The Passing Parade: Cheap Shots from a Drive By Mind

"...difficile est saturam non scribere. Nam quis iniquae tam patiens urbis, tam ferreus, ut teneat se..." " is hard not to write Satire. For who is so tolerant of the unjust City, so steeled, that he can restrain himself... Juvenal, The Satires (1.30-32)

Friday, August 24, 2007

CHERRY SWEATERS AND FISHNET STOCKINGS: I don’t, as a rule, write these little screeds while I am work; the public is not paying me to write, but to do the librarian thing I do so well; nor do I usually write this stuff directly on the computer; I usually write them out in pencil at home first and then type them up, editing as I go along; but as I bat this thing out at 4:42pm EDT on 24 August 2007 (yes, there are only four shopping months till Christmas) there are three men sitting here in the reference room of this egregious mold pit arguing about the models in Vogue magazine. I suppose that there are more tiresome things for three men to argue about; they could, for example, argue about the designated hitter rule (two of them are for it, one is against. Full disclosure: I am against it as well) or about the price of tea in China or about local politics; but they are refraining from these obvious topics and arguing about the models in Vogue instead.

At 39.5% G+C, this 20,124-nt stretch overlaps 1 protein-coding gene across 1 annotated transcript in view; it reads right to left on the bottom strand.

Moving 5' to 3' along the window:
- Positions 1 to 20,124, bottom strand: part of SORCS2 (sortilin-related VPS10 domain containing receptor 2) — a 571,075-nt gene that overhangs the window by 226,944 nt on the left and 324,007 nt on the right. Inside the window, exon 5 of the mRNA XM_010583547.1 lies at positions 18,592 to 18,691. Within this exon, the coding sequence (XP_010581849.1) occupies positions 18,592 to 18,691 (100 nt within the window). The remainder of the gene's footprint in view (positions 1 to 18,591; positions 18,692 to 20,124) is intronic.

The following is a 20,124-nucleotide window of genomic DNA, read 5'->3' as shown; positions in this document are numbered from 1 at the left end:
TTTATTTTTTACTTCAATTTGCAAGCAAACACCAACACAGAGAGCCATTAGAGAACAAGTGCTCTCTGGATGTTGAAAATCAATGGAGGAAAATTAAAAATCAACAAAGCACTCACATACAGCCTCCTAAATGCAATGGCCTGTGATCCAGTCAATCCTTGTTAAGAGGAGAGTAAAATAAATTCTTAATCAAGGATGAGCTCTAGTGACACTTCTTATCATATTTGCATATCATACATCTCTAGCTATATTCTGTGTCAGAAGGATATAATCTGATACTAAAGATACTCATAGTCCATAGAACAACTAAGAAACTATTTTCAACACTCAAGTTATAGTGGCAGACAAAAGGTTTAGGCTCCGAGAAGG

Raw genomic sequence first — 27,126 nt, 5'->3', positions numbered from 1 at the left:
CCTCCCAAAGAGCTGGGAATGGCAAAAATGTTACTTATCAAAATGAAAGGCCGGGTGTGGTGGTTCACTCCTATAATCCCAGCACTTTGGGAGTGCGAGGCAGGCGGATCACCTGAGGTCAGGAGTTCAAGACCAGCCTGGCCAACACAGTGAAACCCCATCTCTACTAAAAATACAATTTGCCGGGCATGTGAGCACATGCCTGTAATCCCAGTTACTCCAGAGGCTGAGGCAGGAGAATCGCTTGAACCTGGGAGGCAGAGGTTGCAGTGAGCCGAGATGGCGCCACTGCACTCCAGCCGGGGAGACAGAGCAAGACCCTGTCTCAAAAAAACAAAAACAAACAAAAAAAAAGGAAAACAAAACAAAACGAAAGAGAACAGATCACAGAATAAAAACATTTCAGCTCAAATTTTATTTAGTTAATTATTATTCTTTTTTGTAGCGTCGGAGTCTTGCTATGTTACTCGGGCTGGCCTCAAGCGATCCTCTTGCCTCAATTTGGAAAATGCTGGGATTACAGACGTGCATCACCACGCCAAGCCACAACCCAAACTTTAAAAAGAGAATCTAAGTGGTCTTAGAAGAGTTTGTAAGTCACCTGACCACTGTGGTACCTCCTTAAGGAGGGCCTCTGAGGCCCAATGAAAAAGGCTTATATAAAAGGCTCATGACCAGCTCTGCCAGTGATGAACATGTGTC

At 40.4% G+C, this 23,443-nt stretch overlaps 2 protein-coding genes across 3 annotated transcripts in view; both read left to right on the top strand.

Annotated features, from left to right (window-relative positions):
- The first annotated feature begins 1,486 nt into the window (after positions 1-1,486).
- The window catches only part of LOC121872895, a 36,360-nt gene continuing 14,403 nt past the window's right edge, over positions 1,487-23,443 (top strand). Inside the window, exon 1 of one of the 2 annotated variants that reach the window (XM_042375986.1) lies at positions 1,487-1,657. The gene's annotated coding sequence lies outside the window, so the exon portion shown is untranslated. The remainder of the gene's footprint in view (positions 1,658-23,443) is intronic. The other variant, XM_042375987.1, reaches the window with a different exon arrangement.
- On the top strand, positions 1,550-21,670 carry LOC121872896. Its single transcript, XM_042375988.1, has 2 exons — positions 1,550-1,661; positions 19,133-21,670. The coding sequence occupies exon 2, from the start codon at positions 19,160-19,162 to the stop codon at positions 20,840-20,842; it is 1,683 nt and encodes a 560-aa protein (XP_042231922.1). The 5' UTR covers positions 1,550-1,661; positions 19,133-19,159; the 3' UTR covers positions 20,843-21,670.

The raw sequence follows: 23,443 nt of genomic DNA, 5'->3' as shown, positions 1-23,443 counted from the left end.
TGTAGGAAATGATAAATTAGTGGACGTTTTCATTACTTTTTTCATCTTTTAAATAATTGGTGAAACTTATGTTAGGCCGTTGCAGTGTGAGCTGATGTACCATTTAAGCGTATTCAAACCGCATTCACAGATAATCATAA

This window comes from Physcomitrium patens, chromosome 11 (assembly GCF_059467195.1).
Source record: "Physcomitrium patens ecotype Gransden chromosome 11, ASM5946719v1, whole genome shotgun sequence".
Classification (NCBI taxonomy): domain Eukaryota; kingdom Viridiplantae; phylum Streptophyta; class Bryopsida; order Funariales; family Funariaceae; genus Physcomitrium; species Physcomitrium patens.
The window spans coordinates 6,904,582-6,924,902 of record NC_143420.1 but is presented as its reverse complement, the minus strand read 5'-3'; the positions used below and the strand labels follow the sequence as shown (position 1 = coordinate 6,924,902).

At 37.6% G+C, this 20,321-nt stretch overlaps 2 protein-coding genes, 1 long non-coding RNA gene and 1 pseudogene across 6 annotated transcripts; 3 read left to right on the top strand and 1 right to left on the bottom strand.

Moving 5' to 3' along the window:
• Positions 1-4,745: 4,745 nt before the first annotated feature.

The fly in the ointment here, as I see it, is that all three of these gentlemen live in the same halfway house down the road from here and they all live there because they’re all clinically nuts, which is not a term the American Psychological Association approves of, but does mean that this conversation is not merely loud (I've noticed over the years that crazy people think that sane people are hard of hearing; I cannot explain why this is so), but in many cases it makes literally no sense. Trains of thought are derailing in this room faster than their medications can lay down new lines of track and Aristotelian logic is taking a beating so bad that philosophy departments from one end of this our Great Republic to the other will have to put the subject on the disabled list until next school season. You cannot, after all, construct a suitable syllogism when your major premise is that God is love but not when he is covered with marmalade (no, I didn’t ask about the theological details—I didn’t even want to think about whatever disturbing experience brought this to this guy’s equally disturbed conscious mind) and your minor premise is that I was a pizza delivery boy in Chicago back when Gina Lollobrigida was wearing fishnet stocking and feeding calzones to the fish in Lake Michigan; they are still arguing about what the logical conclusion to this must needs be as I write, and if they arrive at a solution while this dump is still open I will let you know posthaste.